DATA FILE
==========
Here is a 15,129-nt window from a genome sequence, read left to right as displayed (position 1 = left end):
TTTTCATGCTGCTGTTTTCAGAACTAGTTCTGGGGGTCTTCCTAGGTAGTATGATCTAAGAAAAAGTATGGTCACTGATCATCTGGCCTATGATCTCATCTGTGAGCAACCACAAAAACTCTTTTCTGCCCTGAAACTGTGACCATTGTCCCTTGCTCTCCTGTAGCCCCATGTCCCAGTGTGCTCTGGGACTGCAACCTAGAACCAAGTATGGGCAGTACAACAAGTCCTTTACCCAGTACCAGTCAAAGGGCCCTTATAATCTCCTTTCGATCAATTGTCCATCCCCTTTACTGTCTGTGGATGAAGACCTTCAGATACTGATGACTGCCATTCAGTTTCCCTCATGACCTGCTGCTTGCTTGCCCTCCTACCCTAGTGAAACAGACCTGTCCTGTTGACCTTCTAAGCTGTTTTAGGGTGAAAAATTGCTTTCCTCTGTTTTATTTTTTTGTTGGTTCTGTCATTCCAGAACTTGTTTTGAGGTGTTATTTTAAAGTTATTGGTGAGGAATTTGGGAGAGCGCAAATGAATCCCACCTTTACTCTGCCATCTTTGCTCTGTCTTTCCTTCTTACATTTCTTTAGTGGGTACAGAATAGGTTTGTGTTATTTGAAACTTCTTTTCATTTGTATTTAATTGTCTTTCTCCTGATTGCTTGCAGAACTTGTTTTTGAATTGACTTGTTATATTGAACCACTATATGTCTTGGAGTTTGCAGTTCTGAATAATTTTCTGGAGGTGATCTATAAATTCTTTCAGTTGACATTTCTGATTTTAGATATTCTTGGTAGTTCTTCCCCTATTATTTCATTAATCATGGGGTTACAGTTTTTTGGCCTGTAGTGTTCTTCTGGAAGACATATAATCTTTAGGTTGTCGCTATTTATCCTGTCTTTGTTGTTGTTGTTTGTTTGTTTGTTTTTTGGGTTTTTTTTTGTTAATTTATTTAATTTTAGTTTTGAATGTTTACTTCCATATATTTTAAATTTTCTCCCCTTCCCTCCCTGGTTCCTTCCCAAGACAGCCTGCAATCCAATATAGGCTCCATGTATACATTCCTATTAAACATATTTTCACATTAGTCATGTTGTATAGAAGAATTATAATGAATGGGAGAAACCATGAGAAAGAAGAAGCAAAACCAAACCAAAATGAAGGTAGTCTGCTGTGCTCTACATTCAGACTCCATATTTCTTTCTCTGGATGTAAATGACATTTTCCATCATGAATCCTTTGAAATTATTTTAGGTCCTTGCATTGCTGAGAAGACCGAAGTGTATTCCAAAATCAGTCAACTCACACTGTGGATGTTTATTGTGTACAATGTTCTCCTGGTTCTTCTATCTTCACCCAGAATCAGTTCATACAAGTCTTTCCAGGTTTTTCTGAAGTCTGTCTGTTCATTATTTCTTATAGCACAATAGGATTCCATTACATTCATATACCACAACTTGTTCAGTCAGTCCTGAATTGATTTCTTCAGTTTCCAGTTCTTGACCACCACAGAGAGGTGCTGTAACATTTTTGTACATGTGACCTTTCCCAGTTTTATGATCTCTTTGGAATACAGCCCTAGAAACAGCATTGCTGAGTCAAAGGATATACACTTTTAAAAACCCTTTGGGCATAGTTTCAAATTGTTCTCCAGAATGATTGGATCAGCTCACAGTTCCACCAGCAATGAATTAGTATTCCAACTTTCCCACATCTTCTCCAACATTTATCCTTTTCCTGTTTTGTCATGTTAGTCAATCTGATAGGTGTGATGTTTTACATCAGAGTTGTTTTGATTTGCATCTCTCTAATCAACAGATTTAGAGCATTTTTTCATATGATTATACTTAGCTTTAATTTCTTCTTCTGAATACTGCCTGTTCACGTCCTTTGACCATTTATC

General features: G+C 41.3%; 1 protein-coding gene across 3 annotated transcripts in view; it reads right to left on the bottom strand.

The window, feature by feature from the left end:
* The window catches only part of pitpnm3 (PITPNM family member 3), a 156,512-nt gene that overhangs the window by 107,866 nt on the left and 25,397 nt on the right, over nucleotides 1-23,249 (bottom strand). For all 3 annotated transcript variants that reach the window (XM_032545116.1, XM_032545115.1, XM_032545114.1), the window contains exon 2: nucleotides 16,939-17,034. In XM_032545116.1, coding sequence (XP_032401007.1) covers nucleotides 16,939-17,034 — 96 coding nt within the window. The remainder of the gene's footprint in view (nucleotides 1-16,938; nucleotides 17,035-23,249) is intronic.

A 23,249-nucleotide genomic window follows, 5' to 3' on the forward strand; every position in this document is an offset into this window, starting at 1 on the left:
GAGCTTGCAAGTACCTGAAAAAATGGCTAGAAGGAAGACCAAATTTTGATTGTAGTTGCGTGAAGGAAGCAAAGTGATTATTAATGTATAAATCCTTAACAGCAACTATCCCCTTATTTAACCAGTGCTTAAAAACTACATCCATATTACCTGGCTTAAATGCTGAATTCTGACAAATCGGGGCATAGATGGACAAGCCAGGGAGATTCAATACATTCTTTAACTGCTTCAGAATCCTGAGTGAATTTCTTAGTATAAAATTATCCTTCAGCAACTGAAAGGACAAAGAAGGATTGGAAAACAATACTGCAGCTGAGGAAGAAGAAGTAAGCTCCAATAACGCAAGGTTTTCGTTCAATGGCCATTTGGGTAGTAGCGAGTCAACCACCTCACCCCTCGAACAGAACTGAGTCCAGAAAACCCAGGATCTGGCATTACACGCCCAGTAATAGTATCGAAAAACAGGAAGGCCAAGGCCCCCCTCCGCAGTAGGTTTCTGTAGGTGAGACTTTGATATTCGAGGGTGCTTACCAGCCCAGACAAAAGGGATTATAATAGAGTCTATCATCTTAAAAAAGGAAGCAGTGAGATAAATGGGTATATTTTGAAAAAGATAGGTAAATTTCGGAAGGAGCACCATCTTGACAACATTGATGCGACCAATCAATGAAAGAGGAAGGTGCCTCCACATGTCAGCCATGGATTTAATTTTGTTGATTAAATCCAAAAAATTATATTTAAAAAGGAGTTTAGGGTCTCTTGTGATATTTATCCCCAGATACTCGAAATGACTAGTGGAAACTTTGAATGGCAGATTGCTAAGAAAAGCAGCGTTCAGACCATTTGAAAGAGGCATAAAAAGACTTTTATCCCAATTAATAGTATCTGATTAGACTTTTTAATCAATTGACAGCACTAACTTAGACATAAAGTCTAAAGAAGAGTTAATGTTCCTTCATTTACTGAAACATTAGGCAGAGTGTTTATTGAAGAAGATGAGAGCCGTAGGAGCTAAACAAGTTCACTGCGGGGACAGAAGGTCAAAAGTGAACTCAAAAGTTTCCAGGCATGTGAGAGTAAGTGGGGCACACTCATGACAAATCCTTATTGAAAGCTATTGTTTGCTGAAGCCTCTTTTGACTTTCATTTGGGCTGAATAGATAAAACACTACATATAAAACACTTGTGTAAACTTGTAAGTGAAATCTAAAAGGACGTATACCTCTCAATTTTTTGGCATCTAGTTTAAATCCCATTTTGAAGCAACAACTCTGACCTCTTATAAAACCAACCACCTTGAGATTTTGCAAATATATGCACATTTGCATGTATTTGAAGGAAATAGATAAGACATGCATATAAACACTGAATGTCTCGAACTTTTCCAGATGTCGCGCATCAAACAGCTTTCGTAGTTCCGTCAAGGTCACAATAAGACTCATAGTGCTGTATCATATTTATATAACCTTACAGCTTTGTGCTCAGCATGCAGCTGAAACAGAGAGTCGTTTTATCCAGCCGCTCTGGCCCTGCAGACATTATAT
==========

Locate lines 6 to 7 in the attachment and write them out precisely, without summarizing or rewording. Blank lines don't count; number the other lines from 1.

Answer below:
A 23,249-nucleotide genomic window follows, 5' to 3' on the forward strand; every position in this document is an offset into this window, starting at 1 on the left:
GAGCTTGCAAGTACCTGAAAAAATGGCTAGAAGGAAGACCAAATTTTGATTGTAGTTGCGTGAAGGAAGCAAAGTGATTATTAATGTATAAATCCTTAACAGCAACTATCCCCTTATTTAACCAGTGCTTAAAAACTACATCCATATTACCTGGCTTAAATGCTGAATTCTGACAAATCGGGGCATAGATGGACAAGCCAGGGAGATTCAATACATTCTTTAACTGCTTCAGAATCCTGAGTGAATTTCTTAGTATAAAATTATCCTTCAGCAACTGAAAGGACAAAGAAGGATTGGAAAACAATACTGCAGCTGAGGAAGAAGAAGTAAGCTCCAATAACGCAAGGTTTTCGTTCAATGGCCATTTGGGTAGTAGCGAGTCAACCACCTCACCCCTCGAACAGAACTGAGTCCAGAAAACCCAGGATCTGGCATTACACGCCCAGTAATAGTATCGAAAAACAGGAAGGCCAAGGCCCCCCTCCGCAGTAGGTTTCTGTAGGTGAGACTTTGATATTCGAGGGTGCTTACCAGCCCAGACAAAAGGGATTATAATAGAGTCTATCATCTTAAAAAAGGAAGCAGTGAGATAAATGGGTATATTTTGAAAAAGATAGGTAAATTTCGGAAGGAGCACCATCTTGACAACATTGATGCGACCAATCAATGAAAGAGGAAGGTGCCTCCACATGTCAGCCATGGATTTAATTTTGTTGATTAAATCCAAAAAATTATATTTAAAAAGGAGTTTAGGGTCTCTTGTGATATTTATCCCCAGATACTCGAAATGACTAGTGGAAACTTTGAATGGCAGATTGCTAAGAAAAGCAGCGTTCAGACCATTTGAAAGAGGCATAAAAAGACTTTTATCCCAATTAATAGTATCTGATTAGACTTTTTAATCAATTGACAGCACTAACTTAGACATAAAGTCTAAAGAAGAGTTAATGTTCCTTCATTTACTGAAACATTAGGCAGAGTGTTTATTGAAGAAGATGAGAGCCGTAGGAGCTAAACAAGTTCACTGCGGGGACAGAAGGTCAAAAGTGAACTCAAAAGTTTCCAGGCATGTGAGAGTAAGTGGGGCACACTCATGACAAATCCTTATTGAAAGCTATTGTTTGCTGAAGCCTCTTTTGACTTTCATTTGGGCTGAATAGATAAAACACTACATATAAAACACTTGTGTAAACTTGTAAGTGAAATCTAAAAGGACGTATACCTCTCAATTTTTTGGCATCTAGTTTAAATCCCATTTTGAAGCAACAACTCTGACCTCTTATAAAACCAACCACCTTGAGATTTTGCAAATATATGCACATTTGCATGTATTTGAAGGAAATAGATAAGACATGCATATAAACACTGAATGTCTCGAACTTTTCCAGATGTCGCGCATCAAACAGCTTTCGTAGTTCCGTCAAGGTCACAATAAGACTCATAGTGCTGTATCATATTTATATAACCTTACAGCTTTGTGCTCAGCATGCAGCTGAAACAGAGAGTCGTTTTATCCAGCCGCTCTGGCCCTGCAGACATTATAT